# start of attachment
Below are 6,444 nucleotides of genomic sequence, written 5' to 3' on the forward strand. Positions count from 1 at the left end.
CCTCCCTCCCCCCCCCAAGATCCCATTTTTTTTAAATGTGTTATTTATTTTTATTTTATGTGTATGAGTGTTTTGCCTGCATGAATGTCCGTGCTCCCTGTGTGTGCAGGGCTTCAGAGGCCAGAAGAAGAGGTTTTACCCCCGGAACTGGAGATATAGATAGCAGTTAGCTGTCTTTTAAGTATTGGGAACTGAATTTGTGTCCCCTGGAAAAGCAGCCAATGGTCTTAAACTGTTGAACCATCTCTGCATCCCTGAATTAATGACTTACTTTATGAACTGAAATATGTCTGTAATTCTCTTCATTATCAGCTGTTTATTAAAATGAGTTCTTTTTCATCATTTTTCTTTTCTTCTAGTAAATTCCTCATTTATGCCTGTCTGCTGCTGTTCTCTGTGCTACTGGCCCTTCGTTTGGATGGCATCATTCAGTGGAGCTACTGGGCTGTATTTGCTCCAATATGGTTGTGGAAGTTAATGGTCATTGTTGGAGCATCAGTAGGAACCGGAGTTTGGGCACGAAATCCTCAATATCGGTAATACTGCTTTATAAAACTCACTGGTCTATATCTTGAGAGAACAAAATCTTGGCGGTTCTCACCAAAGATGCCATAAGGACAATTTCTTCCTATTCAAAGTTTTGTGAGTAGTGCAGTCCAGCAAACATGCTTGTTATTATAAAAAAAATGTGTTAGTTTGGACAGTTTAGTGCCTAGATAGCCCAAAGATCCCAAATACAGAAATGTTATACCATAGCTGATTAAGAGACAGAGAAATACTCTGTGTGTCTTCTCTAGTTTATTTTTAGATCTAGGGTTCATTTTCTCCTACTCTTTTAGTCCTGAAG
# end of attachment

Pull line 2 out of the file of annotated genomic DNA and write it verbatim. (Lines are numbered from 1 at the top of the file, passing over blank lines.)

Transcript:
CCTCCCTCCCCCCCCCAAGATCCCATTTTTTTTAAATGTGTTATTTATTTTTATTTTATGTGTATGAGTGTTTTGCCTGCATGAATGTCCGTGCTCCCTGTGTGTGCAGGGCTTCAGAGGCCAGAAGAAGAGGTTTTACCCCCGGAACTGGAGATATAGATAGCAGTTAGCTGTCTTTTAAGTATTGGGAACTGAATTTGTGTCCCCTGGAAAAGCAGCCAATGGTCTTAAACTGTTGAACCATCTCTGCATCCCTGAATTAATGACTTACTTTATGAACTGAAATATGTCTGTAATTCTCTTCATTATCAGCTGTTTATTAAAATGAGTTCTTTTTCATCATTTTTCTTTTCTTCTAGTAAATTCCTCATTTATGCCTGTCTGCTGCTGTTCTCTGTGCTACTGGCCCTTCGTTTGGATGGCATCATTCAGTGGAGCTACTGGGCTGTATTTGCTCCAATATGGTTGTGGAAGTTAATGGTCATTGTTGGAGCATCAGTAGGAACCGGAGTTTGGGCACGAAATCCTCAATATCGGTAATACTGCTTTATAAAACTCACTGGTCTATATCTTGAGAGAACAAAATCTTGGCGGTTCTCACCAAAGATGCCATAAGGACAATTTCTTCCTATTCAAAGTTTTGTGAGTAGTGCAGTCCAGCAAACATGCTTGTTATTATAAAAAAAATGTGTTAGTTTGGACAGTTTAGTGCCTAGATAGCCCAAAGATCCCAAATACAGAAATGTTATACCATAGCTGATTAAGAGACAGAGAAATACTCTGTGTGTCTTCTCTAGTTTATTTTTAGATCTAGGGTTCATTTTCTCCTACTCTTTTAGTCCTGAAG